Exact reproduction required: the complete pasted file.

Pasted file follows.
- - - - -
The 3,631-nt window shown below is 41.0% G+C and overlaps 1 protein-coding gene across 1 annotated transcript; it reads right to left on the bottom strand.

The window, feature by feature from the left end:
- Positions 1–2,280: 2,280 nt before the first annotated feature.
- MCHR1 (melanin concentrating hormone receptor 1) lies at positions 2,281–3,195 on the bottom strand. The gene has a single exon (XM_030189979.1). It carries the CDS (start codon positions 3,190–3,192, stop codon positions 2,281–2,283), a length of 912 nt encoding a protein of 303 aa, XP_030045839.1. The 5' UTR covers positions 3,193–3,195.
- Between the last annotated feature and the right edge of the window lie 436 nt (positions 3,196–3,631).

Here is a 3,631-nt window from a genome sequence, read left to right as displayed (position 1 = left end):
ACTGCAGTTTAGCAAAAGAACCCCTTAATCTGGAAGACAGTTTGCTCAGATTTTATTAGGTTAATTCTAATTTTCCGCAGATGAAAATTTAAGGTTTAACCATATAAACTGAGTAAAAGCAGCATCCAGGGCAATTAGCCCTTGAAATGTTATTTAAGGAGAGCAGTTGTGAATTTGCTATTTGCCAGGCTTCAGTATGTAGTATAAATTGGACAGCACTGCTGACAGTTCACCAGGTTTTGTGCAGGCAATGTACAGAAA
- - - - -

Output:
The 3,631-nt window shown below is 41.0% G+C and overlaps 1 protein-coding gene across 1 annotated transcript; it reads right to left on the bottom strand.

The window, feature by feature from the left end:
- Positions 1–2,280: 2,280 nt before the first annotated feature.
- MCHR1 (melanin concentrating hormone receptor 1) lies at positions 2,281–3,195 on the bottom strand. The gene has a single exon (XM_030189979.1). It carries the CDS (start codon positions 3,190–3,192, stop codon positions 2,281–2,283), a length of 912 nt encoding a protein of 303 aa, XP_030045839.1. The 5' UTR covers positions 3,193–3,195.
- Between the last annotated feature and the right edge of the window lie 436 nt (positions 3,196–3,631).

Here is a 3,631-nt window from a genome sequence, read left to right as displayed (position 1 = left end):
ACTGCAGTTTAGCAAAAGAACCCCTTAATCTGGAAGACAGTTTGCTCAGATTTTATTAGGTTAATTCTAATTTTCCGCAGATGAAAATTTAAGGTTTAACCATATAAACTGAGTAAAAGCAGCATCCAGGGCAATTAGCCCTTGAAATGTTATTTAAGGAGAGCAGTTGTGAATTTGCTATTTGCCAGGCTTCAGTATGTAGTATAAATTGGACAGCACTGCTGACAGTTCACCAGGTTTTGTGCAGGCAATGTACAGAAA